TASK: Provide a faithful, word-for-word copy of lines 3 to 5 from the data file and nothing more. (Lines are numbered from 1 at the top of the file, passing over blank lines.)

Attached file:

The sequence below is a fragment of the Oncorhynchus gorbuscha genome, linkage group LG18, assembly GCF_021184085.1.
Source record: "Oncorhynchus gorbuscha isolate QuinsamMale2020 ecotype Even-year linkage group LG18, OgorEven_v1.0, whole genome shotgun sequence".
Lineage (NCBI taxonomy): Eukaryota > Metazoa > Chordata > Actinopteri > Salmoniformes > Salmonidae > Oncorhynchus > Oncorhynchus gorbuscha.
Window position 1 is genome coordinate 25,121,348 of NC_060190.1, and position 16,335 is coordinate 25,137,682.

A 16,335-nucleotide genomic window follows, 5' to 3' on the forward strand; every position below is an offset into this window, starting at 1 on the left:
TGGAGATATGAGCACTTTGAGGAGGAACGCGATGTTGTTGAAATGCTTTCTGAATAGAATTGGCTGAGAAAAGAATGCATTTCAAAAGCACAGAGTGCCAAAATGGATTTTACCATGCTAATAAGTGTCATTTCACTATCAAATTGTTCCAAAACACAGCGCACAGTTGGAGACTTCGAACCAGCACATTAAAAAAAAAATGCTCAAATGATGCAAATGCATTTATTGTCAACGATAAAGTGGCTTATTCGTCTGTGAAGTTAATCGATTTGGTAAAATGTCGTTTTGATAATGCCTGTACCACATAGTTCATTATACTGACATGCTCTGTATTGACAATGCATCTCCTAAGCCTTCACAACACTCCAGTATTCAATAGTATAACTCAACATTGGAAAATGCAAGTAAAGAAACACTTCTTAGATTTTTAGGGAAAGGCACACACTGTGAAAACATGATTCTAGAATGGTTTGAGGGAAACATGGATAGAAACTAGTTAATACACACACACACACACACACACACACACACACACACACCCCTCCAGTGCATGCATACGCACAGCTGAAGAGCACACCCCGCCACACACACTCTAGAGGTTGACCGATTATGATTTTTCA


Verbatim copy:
Lineage (NCBI taxonomy): Eukaryota > Metazoa > Chordata > Actinopteri > Salmoniformes > Salmonidae > Oncorhynchus > Oncorhynchus gorbuscha.
Window position 1 is genome coordinate 25,121,348 of NC_060190.1, and position 16,335 is coordinate 25,137,682.

A 16,335-nucleotide genomic window follows, 5' to 3' on the forward strand; every position below is an offset into this window, starting at 1 on the left: